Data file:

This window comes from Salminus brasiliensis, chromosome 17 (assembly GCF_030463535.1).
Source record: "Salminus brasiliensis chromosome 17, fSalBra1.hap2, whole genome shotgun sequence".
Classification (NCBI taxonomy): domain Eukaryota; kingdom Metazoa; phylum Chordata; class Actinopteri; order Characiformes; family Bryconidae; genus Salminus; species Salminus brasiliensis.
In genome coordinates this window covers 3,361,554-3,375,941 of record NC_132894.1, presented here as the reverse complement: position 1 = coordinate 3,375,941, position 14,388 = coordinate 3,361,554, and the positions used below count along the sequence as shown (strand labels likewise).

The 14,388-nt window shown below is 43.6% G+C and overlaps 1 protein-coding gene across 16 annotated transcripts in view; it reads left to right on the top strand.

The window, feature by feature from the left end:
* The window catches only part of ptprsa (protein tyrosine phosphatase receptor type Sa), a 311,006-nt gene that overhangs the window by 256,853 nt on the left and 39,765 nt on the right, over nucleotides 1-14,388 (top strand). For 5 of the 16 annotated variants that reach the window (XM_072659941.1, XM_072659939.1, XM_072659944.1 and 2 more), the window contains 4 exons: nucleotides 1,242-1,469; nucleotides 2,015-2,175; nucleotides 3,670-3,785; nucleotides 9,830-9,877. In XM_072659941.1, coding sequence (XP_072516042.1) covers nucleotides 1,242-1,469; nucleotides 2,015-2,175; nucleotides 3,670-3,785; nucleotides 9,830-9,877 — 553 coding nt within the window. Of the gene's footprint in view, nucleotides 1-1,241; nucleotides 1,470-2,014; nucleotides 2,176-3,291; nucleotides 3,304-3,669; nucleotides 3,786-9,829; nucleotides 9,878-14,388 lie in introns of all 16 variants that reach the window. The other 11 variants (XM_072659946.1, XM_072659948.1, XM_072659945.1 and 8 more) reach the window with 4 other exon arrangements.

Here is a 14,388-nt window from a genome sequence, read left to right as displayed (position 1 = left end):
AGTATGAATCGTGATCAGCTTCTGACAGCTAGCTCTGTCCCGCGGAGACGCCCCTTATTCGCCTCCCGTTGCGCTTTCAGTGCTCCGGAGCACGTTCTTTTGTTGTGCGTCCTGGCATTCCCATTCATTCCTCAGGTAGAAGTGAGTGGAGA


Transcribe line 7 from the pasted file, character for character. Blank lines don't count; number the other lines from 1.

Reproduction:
* The window catches only part of ptprsa (protein tyrosine phosphatase receptor type Sa), a 311,006-nt gene that overhangs the window by 256,853 nt on the left and 39,765 nt on the right, over nucleotides 1-14,388 (top strand). For 5 of the 16 annotated variants that reach the window (XM_072659941.1, XM_072659939.1, XM_072659944.1 and 2 more), the window contains 4 exons: nucleotides 1,242-1,469; nucleotides 2,015-2,175; nucleotides 3,670-3,785; nucleotides 9,830-9,877. In XM_072659941.1, coding sequence (XP_072516042.1) covers nucleotides 1,242-1,469; nucleotides 2,015-2,175; nucleotides 3,670-3,785; nucleotides 9,830-9,877 — 553 coding nt within the window. Of the gene's footprint in view, nucleotides 1-1,241; nucleotides 1,470-2,014; nucleotides 2,176-3,291; nucleotides 3,304-3,669; nucleotides 3,786-9,829; nucleotides 9,878-14,388 lie in introns of all 16 variants that reach the window. The other 11 variants (XM_072659946.1, XM_072659948.1, XM_072659945.1 and 8 more) reach the window with 4 other exon arrangements.